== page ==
Taking the train to visit family in Southern California over the holidays gave me a chance to check out the new Wi-Fi Internet service from Amtrak. The service was convenient when it worked, but I often had problems connecting to the Web.

Dubbed Amtrak Connect, the free service is available on many regional routes including the Amtrak California services — the Pacific Surfliner in Southern California, the San Joaquin in the Central Valley and the Capitol Corridor connecting Sacramento to the Bay Area. Amtrak California rolled out the service just in time for the holiday travel season.

There was a cool surprise even before I boarded my first train. Many of the buses, which are operated by a contractor, also have Wi-Fi. When I started my trip aboard the Amtrak Thruway motorcoach from Chico to Stockton, I was able to get some work done as we sped down Highway 70. That’s something I couldn’t do if I was driving by myself.

As the San Joaquin train pulled out for Bakersfield, I sought to get online but ran into problems right off the bat. I’m not sure if it is a problem on my end, the network’s or a combination of the two.

Before getting into my difficulty, I should explain how the Wi-Fi works aboard the train. As I understand it, there is one car on the train that pulls in outside cell phone signals carrying the Internet connection. That one car then becomes the head of a local network providing the Internet connection to the rest of the cars in the train.

My issue wasn’t with the Internet connection. When it was available, it was fairly reliable and speedy for basic surfing for things such as email or Facebook. Amtrak Connect caps downloads to 10 MB and blocks some popular video/audio websites (but my Spotify streaming music app was able to make a connection although I didn’t fully test it).

There were some points where the connection lagged, but I suppose they were in areas where the cell phone networks aren’t as well established.

The biggest issue appeared to be how the Internet connection was established throughout the train. I could establish a connection in some cars, but very rarely in the cars where I was sitting for some reason. I was able to connect to the train’s network, but I wasn’t able to get the right connection to get on the Internet.

While I preferred the seats in the cars I chose (and I could do a whole series of posts about the different types of seats on these trains), I often moved to a different car for a while to get online.

I never was really able to determine what was going on. Unfortunately, I ran into this problem on nearly every train I rode during the Christmas break.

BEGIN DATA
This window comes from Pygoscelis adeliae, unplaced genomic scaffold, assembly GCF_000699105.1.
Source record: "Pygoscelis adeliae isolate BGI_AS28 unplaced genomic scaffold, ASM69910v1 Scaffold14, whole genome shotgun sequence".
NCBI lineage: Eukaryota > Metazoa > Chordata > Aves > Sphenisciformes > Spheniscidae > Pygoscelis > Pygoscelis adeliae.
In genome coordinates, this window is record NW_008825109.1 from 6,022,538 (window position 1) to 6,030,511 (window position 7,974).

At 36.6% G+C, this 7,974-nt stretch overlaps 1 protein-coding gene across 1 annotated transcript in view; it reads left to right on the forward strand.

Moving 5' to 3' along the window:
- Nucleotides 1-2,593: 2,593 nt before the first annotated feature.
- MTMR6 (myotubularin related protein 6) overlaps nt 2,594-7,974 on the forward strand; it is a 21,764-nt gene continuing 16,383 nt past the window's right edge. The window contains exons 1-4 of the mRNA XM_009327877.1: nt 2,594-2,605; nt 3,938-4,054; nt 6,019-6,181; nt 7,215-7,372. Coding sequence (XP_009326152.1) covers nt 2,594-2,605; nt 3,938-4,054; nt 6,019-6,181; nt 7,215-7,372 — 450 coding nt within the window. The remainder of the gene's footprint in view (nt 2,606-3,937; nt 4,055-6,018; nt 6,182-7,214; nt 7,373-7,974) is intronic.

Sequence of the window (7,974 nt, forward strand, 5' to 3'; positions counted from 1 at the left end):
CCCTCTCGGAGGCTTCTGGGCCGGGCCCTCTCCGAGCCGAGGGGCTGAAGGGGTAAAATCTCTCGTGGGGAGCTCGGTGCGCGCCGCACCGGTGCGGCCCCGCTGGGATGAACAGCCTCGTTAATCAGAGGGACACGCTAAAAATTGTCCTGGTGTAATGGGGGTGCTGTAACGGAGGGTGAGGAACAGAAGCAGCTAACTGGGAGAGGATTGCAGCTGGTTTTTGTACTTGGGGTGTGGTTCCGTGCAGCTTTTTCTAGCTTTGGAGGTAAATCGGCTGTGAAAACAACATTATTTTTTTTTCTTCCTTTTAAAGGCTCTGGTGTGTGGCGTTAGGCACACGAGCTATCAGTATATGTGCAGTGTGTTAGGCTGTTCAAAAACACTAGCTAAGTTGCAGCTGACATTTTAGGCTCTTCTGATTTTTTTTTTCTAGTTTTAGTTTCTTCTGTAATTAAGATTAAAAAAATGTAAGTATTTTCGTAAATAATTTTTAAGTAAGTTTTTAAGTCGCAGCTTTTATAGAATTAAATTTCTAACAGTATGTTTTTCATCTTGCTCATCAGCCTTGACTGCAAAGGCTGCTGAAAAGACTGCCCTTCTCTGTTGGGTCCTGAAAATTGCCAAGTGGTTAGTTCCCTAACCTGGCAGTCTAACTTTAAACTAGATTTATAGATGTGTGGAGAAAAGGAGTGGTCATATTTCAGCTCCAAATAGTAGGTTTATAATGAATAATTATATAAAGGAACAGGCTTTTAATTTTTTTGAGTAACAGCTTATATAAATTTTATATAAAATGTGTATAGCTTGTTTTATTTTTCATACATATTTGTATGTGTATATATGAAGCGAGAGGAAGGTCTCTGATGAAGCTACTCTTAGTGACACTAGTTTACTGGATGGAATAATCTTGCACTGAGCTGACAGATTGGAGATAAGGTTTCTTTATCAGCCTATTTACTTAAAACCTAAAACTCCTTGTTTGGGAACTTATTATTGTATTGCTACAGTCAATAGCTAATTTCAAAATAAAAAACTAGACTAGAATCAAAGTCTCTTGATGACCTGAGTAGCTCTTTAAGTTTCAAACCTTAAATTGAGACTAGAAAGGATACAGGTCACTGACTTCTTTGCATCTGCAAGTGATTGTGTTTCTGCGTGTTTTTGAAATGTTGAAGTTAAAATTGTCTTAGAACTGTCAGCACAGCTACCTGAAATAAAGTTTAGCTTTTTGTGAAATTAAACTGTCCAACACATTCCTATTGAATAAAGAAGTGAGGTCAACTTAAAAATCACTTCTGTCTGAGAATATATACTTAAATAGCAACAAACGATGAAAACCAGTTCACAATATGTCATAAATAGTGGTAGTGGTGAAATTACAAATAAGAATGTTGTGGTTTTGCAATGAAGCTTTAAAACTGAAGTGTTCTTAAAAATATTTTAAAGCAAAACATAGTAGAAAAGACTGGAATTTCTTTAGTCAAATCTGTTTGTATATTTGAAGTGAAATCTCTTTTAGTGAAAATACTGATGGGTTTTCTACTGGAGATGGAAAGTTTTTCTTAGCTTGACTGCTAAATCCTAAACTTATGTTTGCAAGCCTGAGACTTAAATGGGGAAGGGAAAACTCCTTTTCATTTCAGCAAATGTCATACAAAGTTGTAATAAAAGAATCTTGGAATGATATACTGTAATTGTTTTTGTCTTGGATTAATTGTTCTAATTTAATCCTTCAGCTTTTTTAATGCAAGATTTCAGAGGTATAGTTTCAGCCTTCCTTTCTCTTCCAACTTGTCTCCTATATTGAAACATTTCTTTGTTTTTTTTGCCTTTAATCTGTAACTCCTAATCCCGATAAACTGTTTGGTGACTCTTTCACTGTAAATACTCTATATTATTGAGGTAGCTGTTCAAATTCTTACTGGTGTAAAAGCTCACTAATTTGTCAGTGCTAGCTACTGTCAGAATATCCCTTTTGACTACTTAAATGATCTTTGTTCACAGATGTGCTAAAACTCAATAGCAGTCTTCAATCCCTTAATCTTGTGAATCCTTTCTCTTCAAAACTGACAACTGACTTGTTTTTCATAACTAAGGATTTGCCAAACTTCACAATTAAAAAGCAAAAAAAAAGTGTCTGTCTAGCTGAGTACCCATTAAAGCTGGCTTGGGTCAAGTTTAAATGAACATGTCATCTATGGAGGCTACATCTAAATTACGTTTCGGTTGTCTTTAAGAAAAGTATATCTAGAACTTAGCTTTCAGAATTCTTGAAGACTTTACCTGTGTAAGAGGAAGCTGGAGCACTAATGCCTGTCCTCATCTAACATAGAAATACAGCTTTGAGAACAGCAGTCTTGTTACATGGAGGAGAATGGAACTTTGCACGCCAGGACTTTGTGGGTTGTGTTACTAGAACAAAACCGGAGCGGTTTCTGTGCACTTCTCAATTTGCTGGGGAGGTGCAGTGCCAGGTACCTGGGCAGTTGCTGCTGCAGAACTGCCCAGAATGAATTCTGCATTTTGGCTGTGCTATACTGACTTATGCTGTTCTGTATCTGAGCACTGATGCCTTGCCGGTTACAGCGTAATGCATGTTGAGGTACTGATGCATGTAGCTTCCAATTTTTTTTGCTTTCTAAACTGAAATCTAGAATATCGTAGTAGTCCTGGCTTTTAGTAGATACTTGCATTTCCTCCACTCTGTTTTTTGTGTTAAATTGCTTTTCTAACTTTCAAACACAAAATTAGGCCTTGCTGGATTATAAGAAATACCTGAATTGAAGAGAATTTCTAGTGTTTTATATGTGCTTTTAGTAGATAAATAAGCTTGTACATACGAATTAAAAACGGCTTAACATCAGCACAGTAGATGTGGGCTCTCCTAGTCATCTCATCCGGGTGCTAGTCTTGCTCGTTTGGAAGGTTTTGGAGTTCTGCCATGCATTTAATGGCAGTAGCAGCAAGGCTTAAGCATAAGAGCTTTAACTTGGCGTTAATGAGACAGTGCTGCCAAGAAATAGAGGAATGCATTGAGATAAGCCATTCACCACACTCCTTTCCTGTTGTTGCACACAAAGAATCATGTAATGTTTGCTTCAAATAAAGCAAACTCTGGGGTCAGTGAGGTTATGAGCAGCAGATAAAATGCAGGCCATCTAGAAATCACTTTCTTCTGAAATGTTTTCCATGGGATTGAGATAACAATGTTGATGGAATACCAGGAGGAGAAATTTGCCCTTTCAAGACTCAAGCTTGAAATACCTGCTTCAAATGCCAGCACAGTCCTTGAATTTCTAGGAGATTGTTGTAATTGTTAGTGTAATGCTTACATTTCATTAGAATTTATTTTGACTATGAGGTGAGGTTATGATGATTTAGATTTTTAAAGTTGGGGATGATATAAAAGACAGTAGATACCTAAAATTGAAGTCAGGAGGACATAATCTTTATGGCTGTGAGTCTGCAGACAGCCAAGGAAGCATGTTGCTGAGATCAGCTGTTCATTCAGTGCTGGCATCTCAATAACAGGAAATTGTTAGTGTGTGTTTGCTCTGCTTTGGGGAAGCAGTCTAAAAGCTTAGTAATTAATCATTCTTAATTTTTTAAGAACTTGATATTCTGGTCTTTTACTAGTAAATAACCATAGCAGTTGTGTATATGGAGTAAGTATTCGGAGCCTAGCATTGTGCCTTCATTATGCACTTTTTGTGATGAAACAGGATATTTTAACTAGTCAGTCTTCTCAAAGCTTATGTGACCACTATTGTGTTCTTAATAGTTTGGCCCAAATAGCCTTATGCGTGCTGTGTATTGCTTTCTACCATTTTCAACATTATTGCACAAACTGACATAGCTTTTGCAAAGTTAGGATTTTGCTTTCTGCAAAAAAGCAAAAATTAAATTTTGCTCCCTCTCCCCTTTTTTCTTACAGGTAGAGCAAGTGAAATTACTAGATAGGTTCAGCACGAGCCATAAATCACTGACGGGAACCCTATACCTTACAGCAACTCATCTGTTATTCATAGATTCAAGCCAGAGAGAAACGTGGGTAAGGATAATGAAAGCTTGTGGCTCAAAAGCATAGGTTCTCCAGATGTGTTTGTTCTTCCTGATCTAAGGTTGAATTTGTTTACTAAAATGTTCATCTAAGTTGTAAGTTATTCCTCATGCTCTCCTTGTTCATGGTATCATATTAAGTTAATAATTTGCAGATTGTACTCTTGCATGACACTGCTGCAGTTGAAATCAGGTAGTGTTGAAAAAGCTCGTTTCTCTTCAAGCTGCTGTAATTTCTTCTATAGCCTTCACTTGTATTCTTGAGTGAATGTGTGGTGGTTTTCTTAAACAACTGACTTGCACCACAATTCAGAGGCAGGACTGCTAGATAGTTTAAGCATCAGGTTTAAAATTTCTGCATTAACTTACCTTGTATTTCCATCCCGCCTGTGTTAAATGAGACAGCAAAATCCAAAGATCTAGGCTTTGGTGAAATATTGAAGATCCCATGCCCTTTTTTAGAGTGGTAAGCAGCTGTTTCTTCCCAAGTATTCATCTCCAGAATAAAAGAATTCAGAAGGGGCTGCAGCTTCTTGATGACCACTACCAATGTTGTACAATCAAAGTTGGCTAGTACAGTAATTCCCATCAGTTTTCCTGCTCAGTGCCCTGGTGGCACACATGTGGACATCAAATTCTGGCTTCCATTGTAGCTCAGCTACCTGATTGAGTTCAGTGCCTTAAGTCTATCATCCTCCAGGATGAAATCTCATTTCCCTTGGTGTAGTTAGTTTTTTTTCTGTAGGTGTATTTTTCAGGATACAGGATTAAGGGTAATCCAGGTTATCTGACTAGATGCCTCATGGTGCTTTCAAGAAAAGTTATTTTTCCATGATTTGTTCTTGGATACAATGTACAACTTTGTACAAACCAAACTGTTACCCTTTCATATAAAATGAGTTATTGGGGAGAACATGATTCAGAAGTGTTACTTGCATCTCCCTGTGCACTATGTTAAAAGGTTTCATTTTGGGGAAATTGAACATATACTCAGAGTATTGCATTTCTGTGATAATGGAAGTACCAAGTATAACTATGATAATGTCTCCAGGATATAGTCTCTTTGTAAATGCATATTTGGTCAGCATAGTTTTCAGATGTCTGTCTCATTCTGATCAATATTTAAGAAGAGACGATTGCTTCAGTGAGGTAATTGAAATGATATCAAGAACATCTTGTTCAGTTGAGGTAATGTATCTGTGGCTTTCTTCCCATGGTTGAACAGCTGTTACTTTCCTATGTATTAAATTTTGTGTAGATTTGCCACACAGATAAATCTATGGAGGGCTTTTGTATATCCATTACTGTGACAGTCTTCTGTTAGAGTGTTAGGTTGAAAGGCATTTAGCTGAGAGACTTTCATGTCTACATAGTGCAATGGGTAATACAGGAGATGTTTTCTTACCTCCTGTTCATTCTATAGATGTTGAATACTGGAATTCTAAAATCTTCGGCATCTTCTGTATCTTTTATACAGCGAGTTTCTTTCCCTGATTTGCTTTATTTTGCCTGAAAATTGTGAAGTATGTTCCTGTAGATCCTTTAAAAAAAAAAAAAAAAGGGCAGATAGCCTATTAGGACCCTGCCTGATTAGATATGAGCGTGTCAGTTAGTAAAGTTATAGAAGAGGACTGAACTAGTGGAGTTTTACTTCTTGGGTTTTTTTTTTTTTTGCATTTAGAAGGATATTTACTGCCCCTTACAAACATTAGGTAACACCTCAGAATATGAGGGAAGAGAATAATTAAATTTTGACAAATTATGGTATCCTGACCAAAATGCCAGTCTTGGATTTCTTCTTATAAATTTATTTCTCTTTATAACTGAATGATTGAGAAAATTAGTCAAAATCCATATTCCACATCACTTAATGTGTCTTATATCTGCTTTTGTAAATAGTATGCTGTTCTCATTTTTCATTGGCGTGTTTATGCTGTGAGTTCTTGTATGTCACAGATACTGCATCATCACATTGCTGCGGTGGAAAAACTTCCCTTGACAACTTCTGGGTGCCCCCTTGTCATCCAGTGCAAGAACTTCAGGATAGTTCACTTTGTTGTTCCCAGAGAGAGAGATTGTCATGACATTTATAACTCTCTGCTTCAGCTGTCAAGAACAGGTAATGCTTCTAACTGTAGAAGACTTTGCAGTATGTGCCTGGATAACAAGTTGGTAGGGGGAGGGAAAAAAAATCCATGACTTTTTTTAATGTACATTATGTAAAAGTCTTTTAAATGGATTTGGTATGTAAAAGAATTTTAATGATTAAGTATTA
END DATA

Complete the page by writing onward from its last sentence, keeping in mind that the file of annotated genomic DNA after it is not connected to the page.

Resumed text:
The immediate matter was that my computer couldn’t get the right Internet Protocol or IP address to connect until I moved cars, but I don’t know why. I thought it may be something on my computer because many Mac users have reported similar problems for different Wi-Fi networks (and I have had the problem at work). However, some people near me experienced the same problem.

I also thought it was possible the network ran out of addresses to give computers (but that doesn’t necessarily explain why changing cars often helped with the connection). I was riding on very full trains and I was surprised to see so many people on their smartphones and notebook computers. If that’s the case, I read it may be possible to change the network’s settings to allow more connections.

Regardless of where the problem originated, it would be nice if Amtrak Connect had some better help documents to assist people experiencing problems. Of course, if you can’t get online you may not be able to get to the documents.

When it works, the Wi-Fi is a great service to provide passengers. While many people, myself included, like to tout the ability to relax and be somewhat isolated from the hectic outside world aboard a train, Wi-Fi helps those who wish or need to stay connected or productive while traveling. It certainly helped me — I posted two blog entries while aboard the train and got the idea for this current post.


In addition to providing an amenity for passengers, I’ve read that the Internet access can also help with train operations. One component is being able to constantly relay train status data, including its location, back to a central office.

Conveniently, Amtrak Connect’s homepage provides passengers with an estimate of where the train is (although you have to reload the page to get updated locations). Unfortunately, it appears to triangulate its location based off of cell phone signals and sometimes the system gets it hilariously wrong.

This was apparent when the Pacific Surfliner sped down the coast toward San Diego. The map status showed the train running on (or under) the ocean. Based on my estimate, it was about 4.8 miles away from the actual tracks.

Rails? We don't need rails where we're going.

Rails? We don't need rails where we're going. Amtrak Connect guesses train location, sometimes to hilarious effect.

Utah’s state liquor stores — An outsider’s look at a unique booze wonderland

Over the summer, I spent my vacation in Salt Lake City. During a walk through the Sugar House neighborhood, I entered one of Utah’s State Liquor Stores for the first time.